Wisconsin brings in winner, tabs Utah State's Andersen as coach
Some ADs go into hiding during a coaching search. Barry Alvarez did not have that option. As Wisconsin's interim coach for the upcoming Rose Bowl, Alvarez has been on the practice field regularly, which means he's been speaking to the media regularly, which means Wisconsin fans have been waiting on his every word.
"I'll hire a good coach," he told reporters Sunday. "This program will continue being very good. For those that are panicking, don't panic. We'll take care of business here and this program will be in excellent hands."
Never doubt that man.
Alvarez has indeed hired a good coach, and the program is in fact in excellent hands. Two weeks after Bret Bielema left for Arkansas, Wisconsin will reportedly replace him with a man that nearly beat Bielema's team three months earlier.
Over the past four years, Utah State's Gary Andersen orchestrated one of the great turnarounds in college football. The Aggies were worse than afterthoughts for a decade-plus prior to Andersen's 2009 arrival from Utah. They'd gone 1-11, 2-10 and 3-9 the previous three seasons. In 2008, they lost 66-24 to Oregon, 58-10 to Utah, 44-17 to Nevada and 49-14 to Boise State.
Two years later, in 2010, Andersen's team put a scare into Oklahoma (losing 31-24) and beat rival BYU for the first time since 1993. A year later, they came within a fluky onside kick of stunning defending national champion Auburn en route to a 7-6 season that culminated in the school's first bowl trip in 14 years. This season, Utah State went 11-2, won the WAC, knocked off Utah and, more notably now, came within a missed field goal of beating Wisconsin in Madison.
Andersen is a big-time coach. Alvarez, after two weeks of secrecy, just made a big-time hire. And now, Wisconsin is positioned to remain a big-time program for years to come.
Andersen, whose team completed its season with last Saturday's 41-15 bowl win over Toledo, was initially pursued by a pair of Pac-12 schools with openings, Colorado and Cal. Andersen, 48, not only rebuffed them but made a point of issuing a public statement that "I plan to remain the head football coach at Utah State University."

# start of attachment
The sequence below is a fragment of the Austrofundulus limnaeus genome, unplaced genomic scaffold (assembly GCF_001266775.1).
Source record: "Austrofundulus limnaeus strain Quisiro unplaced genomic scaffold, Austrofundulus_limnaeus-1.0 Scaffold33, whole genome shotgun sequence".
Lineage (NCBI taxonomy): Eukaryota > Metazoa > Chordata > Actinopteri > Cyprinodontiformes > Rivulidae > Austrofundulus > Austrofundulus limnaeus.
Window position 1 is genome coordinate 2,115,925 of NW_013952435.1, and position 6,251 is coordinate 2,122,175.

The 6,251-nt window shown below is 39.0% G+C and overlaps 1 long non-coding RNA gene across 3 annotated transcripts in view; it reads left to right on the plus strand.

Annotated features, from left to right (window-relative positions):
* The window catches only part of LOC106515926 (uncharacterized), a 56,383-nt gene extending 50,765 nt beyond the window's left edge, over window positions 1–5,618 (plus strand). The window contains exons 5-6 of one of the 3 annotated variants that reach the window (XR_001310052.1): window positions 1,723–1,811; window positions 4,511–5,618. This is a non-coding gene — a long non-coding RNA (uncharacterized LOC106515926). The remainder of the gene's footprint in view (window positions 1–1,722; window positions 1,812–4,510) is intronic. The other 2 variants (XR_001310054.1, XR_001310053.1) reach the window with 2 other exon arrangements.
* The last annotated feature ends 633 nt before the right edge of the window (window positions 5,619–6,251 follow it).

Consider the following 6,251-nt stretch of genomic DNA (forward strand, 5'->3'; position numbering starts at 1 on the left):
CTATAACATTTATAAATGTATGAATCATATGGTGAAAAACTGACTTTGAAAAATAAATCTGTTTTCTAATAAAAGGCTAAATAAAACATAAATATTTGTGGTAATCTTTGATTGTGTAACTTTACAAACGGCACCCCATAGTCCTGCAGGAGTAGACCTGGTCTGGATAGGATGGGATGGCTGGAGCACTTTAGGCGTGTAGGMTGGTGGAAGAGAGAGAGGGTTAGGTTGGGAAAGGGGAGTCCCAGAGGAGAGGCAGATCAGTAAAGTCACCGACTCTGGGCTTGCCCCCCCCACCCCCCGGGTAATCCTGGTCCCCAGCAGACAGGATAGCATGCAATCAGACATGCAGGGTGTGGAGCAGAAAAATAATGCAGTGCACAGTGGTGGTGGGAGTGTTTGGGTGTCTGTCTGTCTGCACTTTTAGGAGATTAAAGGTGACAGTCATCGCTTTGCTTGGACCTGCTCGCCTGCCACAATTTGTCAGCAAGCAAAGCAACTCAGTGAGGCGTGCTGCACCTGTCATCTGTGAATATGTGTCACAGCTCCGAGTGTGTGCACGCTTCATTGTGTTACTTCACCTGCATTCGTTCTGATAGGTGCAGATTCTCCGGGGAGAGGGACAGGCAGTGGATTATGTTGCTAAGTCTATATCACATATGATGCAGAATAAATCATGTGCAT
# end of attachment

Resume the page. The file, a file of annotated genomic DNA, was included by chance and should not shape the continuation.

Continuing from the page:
Funny how plans change when the reigning three-time Big Ten champion calls.
Some were beginning to doubt whether Alvarez could back up his pledge. Two logical candidates, former Bielema coordinators Paul Chryst (now at Pittsburgh) and Dave Doeren (NC State), weren't feasible options due to timing. Miami's Al Golden, who would have been similarly well received, reportedly declined Alvarez's overtures. Jacksonville Jaguars defensive coordinator Mel Tucker, who formally interviewed last week, became the designated fallback candidate. He would have generated zero buzz.
Andersen doesn't necessarily bring the level of instant credibility that, say, Bielema does at Arkansas, but he's just as respected, if not more so, by those that follow the sport closely.
Andersen's biggest calling card is his defensive mindset. Most mid-major darlings come in having won primarily with a high-powered offense and little regard for defense. Andersen, the defensive coordinator for Utah's undefeated 2008 team, is the opposite. While quarterback Chuckie Keeton has become the face of the Aggies and running back Kerwyn Williams the star of last weekend's Potato Bowl, Utah State produced a top-15 defense this season. WAC teams don't normally do that. He'll need to have a similar impact at Wisconsin, because the Big Ten is only becoming more of a defense-first conference with coaches like Ohio State's Urban Meyer, Michigan's Brady Hoke, Nebraska's Bo Pelini and Michigan State's Mark Dantonio.
As for offense, it may be that Wisconsin will have a new look for the first time in 20 years. It's not that Andersen doesn't share Alvarez's and Bielema's affinity for the running game -- Utah State ranked sixth nationally in rushing offense last season (behind star Robert Turbin), 25th this season -- but he'll likely employ the system he knows best. Both Utah and Utah State employed spread-option offenses with mobile quarterbacks, a departure from Wisconsin's traditional pro-style attack.
It's going to be quite the makeover in Madison, at least after the Rose Bowl, which will feature one last taste of both Alvarez and his blueprint (and star running back Montee Ball). After New Year's, the transformation will begin. A championship-caliber coach will take over a championship-level program.
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